Iceland was great. It's so expensive there — I paid $60 for four rolls of film, but we've had a great time so far, and everybody is in great health. The mountains look fabulous. Again it takes a little while to get used to the 24 hours of sunlight. I didn't get much sleep last night, still getting over the jet lag, but I feel great. We are in heaven right now; it's gorgeous! I can't believe the food we're eating: fried chicken, fresh corn and a variety of things. We're just at the freezing level here — we're on a huge glacier that goes to the ocean, but it's so warm because we have the sun all the time that the temperature is just below freezing, so we're able keep our vegetables from freezing and our frozen meat frozen.
Tomorrow we are going to go off and ski and climb a 3,200 meter peak, not very high. It's only, I guess, about 12,000 feet, and we're at 7,000 feet now, so we'll do a 5,000 foot peak tomorrow (in elevation gain.) So, we'll see how that goes, just to get warmed up and to take a look around.
One of our possible goals was pointed out to us today is still to climb the highest unclimbed peak in Greenland which is about 3,600 meters, and there is a possibility we'll do that. We'll go up and take a look at it. Probably in the next couple of days we'll go up and try Gunnbjornsfjeld. Things are great, life is good.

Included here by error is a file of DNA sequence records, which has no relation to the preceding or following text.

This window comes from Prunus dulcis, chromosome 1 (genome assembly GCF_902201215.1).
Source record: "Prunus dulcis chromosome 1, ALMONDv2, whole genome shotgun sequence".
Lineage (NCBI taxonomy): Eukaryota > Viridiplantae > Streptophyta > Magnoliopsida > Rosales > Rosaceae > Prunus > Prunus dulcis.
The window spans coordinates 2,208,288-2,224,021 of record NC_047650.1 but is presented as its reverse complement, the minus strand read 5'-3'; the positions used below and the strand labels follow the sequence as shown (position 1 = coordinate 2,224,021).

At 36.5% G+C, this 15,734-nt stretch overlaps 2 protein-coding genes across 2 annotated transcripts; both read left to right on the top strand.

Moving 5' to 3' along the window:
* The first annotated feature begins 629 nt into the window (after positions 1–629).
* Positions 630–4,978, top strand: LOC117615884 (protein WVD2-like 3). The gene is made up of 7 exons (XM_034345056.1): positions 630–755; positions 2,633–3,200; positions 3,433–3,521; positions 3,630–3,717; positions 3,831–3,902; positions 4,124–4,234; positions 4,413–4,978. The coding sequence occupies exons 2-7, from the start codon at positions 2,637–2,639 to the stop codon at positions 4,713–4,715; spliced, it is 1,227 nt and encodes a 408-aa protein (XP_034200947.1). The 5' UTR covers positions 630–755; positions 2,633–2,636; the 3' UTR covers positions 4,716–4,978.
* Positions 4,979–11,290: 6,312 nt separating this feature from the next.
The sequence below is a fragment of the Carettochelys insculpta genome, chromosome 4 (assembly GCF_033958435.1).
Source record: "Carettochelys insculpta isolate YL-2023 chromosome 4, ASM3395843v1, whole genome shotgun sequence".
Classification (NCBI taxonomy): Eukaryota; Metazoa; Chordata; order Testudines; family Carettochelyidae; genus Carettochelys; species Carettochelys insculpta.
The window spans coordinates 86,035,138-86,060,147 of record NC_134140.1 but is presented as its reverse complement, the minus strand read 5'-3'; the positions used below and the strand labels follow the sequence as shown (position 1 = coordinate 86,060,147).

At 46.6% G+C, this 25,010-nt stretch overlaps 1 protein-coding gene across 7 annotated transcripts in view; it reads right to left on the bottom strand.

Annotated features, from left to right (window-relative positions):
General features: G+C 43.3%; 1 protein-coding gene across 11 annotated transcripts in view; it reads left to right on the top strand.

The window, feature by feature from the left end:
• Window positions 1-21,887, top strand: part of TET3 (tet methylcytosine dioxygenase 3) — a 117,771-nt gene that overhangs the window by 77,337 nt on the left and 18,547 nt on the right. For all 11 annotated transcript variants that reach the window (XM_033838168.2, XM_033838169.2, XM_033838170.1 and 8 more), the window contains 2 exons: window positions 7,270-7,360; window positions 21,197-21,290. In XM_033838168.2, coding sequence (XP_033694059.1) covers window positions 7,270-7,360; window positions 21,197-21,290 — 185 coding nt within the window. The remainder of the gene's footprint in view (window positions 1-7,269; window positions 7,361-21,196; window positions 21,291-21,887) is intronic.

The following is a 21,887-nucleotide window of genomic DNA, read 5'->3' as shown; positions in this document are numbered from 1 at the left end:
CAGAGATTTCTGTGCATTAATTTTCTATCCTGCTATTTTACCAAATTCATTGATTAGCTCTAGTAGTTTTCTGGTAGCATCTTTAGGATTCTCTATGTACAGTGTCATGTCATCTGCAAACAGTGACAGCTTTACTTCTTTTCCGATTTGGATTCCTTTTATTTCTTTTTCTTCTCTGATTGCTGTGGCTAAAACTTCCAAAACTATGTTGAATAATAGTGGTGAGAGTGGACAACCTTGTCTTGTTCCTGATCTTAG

Iceland again was magical. I'm so used to going to northern places and there are usually small villages and Eskimos and things like that, and when we pulled into Iceland, it was blonde-headed, six foot tall people everywhere we went. It was interesting; it's a great place. It's amazing: there is only 250,000 people in all of Iceland, so... you'd think everybody would get to know each other pretty well. Anyway, things are good here. I've got to get back to flipping the chicken, and we will call you after our next climb. Hope everybody's good there. Bye.
Friday, June 5, 1998
Hey Zoners, it's Todd. We have just reached the base camp of Mount Gunnbjornsfjeld. Weather is fantastic — feels like it's above freezing actually but beautiful clear skies and mountains all around us. We are the only people here; it's just incredible. I'm here actually with Dierk [Mass] and Bene [Perren Benedikt], and we are very, very excited. We're going to call back in a few minutes, to give a full update, and we'll talk to you later. Bye